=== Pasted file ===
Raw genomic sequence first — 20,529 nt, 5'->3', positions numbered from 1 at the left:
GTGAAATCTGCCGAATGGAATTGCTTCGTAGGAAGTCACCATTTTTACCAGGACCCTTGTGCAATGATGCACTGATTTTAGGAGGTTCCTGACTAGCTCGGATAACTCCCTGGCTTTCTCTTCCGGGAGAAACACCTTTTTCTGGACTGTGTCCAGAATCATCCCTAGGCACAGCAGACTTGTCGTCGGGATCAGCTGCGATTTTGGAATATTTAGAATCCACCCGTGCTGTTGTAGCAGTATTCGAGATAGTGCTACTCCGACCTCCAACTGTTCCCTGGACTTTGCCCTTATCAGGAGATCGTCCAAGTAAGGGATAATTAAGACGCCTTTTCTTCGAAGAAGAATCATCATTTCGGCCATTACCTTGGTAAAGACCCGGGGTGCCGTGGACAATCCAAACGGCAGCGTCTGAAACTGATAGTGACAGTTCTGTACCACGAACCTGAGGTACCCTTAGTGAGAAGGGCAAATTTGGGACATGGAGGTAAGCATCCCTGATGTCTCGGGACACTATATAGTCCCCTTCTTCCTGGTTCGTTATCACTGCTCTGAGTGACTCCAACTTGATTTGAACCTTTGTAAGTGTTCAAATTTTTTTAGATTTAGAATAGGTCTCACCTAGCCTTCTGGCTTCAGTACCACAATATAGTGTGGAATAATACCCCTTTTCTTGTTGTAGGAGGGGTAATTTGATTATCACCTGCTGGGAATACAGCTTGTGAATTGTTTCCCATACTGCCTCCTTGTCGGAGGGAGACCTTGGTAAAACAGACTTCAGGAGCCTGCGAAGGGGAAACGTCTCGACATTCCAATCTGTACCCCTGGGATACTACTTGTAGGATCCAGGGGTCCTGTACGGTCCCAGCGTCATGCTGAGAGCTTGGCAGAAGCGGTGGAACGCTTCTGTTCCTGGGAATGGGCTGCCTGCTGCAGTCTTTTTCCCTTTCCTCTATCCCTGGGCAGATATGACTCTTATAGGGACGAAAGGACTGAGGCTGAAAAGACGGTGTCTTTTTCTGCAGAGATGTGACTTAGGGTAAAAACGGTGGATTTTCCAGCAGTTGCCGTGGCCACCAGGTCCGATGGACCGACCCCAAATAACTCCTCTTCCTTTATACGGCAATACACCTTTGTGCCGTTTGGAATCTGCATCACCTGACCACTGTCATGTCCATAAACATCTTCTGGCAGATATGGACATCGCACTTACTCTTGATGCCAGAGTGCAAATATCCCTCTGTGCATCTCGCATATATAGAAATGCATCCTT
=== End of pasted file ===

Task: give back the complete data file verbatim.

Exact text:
Raw genomic sequence first — 20,529 nt, 5'->3', positions numbered from 1 at the left:
GTGAAATCTGCCGAATGGAATTGCTTCGTAGGAAGTCACCATTTTTACCAGGACCCTTGTGCAATGATGCACTGATTTTAGGAGGTTCCTGACTAGCTCGGATAACTCCCTGGCTTTCTCTTCCGGGAGAAACACCTTTTTCTGGACTGTGTCCAGAATCATCCCTAGGCACAGCAGACTTGTCGTCGGGATCAGCTGCGATTTTGGAATATTTAGAATCCACCCGTGCTGTTGTAGCAGTATTCGAGATAGTGCTACTCCGACCTCCAACTGTTCCCTGGACTTTGCCCTTATCAGGAGATCGTCCAAGTAAGGGATAATTAAGACGCCTTTTCTTCGAAGAAGAATCATCATTTCGGCCATTACCTTGGTAAAGACCCGGGGTGCCGTGGACAATCCAAACGGCAGCGTCTGAAACTGATAGTGACAGTTCTGTACCACGAACCTGAGGTACCCTTAGTGAGAAGGGCAAATTTGGGACATGGAGGTAAGCATCCCTGATGTCTCGGGACACTATATAGTCCCCTTCTTCCTGGTTCGTTATCACTGCTCTGAGTGACTCCAACTTGATTTGAACCTTTGTAAGTGTTCAAATTTTTTTAGATTTAGAATAGGTCTCACCTAGCCTTCTGGCTTCAGTACCACAATATAGTGTGGAATAATACCCCTTTTCTTGTTGTAGGAGGGGTAATTTGATTATCACCTGCTGGGAATACAGCTTGTGAATTGTTTCCCATACTGCCTCCTTGTCGGAGGGAGACCTTGGTAAAACAGACTTCAGGAGCCTGCGAAGGGGAAACGTCTCGACATTCCAATCTGTACCCCTGGGATACTACTTGTAGGATCCAGGGGTCCTGTACGGTCCCAGCGTCATGCTGAGAGCTTGGCAGAAGCGGTGGAACGCTTCTGTTCCTGGGAATGGGCTGCCTGCTGCAGTCTTTTTCCCTTTCCTCTATCCCTGGGCAGATATGACTCTTATAGGGACGAAAGGACTGAGGCTGAAAAGACGGTGTCTTTTTCTGCAGAGATGTGACTTAGGGTAAAAACGGTGGATTTTCCAGCAGTTGCCGTGGCCACCAGGTCCGATGGACCGACCCCAAATAACTCCTCTTCCTTTATACGGCAATACACCTTTGTGCCGTTTGGAATCTGCATCACCTGACCACTGTCATGTCCATAAACATCTTCTGGCAGATATGGACATCGCACTTACTCTTGATGCCAGAGTGCAAATATCCCTCTGTGCATCTCGCATATATAGAAATGCATCCTT